VIEW ARTICLE | DOI: 10.1094/MPMI-7-0621
Evidence for Involvement of a Volatile Extracellular Factor in Pseudomonas solanacearum Virulence Gene Expression. Steven J. Clough. Departments of Plant Pathology, University of Georgia, Athens, Georgia 30602 U.S.A. Mark A. Schell (1,2), and Timothy P. Denny (1).
(1)Departments of Plant Pathology and (2) Microbiology (2) University of Georgia, Athens, Georgia 30602 U.S.A. MPMI 7:621-630. Accepted 27 May 1994. Copyright 1994 The American Phytopathological Society.
Additional Keywords: cell-cell signal, cell wall degrading enzymes.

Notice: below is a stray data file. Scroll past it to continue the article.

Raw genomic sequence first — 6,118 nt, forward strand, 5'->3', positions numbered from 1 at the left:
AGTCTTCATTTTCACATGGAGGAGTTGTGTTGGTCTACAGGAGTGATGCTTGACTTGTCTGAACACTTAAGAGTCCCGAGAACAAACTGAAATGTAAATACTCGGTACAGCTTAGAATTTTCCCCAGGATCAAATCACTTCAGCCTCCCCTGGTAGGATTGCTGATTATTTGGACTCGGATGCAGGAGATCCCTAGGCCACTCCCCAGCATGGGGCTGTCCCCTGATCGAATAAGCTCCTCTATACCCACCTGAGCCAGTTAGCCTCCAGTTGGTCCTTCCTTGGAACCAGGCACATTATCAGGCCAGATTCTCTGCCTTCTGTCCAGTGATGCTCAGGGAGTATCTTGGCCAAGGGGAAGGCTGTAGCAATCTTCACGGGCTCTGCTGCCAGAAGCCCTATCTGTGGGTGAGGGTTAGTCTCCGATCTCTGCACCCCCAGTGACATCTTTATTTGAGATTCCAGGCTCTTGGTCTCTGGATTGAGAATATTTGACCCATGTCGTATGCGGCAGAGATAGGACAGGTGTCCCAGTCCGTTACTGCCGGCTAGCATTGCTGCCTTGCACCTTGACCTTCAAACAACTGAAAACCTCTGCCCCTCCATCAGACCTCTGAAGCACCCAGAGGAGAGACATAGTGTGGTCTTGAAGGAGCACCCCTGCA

A complex regulatory network controls virulence genes of Pseudomonas solanacearum. Analysis of the transposon-generatcd mutant AW1-83 suggests that a new locus, designated phcB, may play a role in this network. AW1-83 (phcB83) produced at least 30-fold less than the wild type of extracellular polysaccharide (EPS I, encoded in part by eps) and at least seven extracellular proteins, but these traits were fully restored in response to one or more extracellular factors (EF) released by wild-type P. solanacearum. Presence of EF increased transcription of a ge-nomic epsr:lacZ fusion in a phcB83 background more than 50-fold, restoring wild-type expression. The EF made by P. solanacearum was present in both the aqueous and the vapor phases. Millimolar levels of methanol (but not larger alcohols) and micromolar levels of C14- to C18-fatty acid methyl esters (but not larger or smaller methyl esters) also restored nearly wild-type expression of eps::lacZ in a phcB83 background. The methoxy group was essential for this increase, since neither free fatty acids nor the ethyl or propyl esters were active. Growth with the C16-methyl ester restored normal production of EPS I and extracellular proteins by AW1-83. The wild-type phcB locus was subcloned on a 4-kb fragment and delimited to less than 2 kb by transposon inactivation and complementation studies. Genomic phcB::Tn3HoHol mutations appeared to eliminate EF production but did not uniformly reduce production of EPS I and extracellular proteins. Site-specific recombination of the phcB83 allele into the genome of five other P. solanacearum strains revealed that they have a structurally and functionally conserved phcB locus. Although all 80 wild-type strains of P. solanacearum tested made some EF, out of seven genera of bacteria tested, only Agrobacterium produced an EF-Hke activity that stimulated visible EPS production by AW1-83. Our results suggest that the EF may be an extracellular signal molecule in P. solanacearum that is different from the acyl-homoserine lactone signal compounds produced by Vibrio fischeri and other Gram-negative bacteria.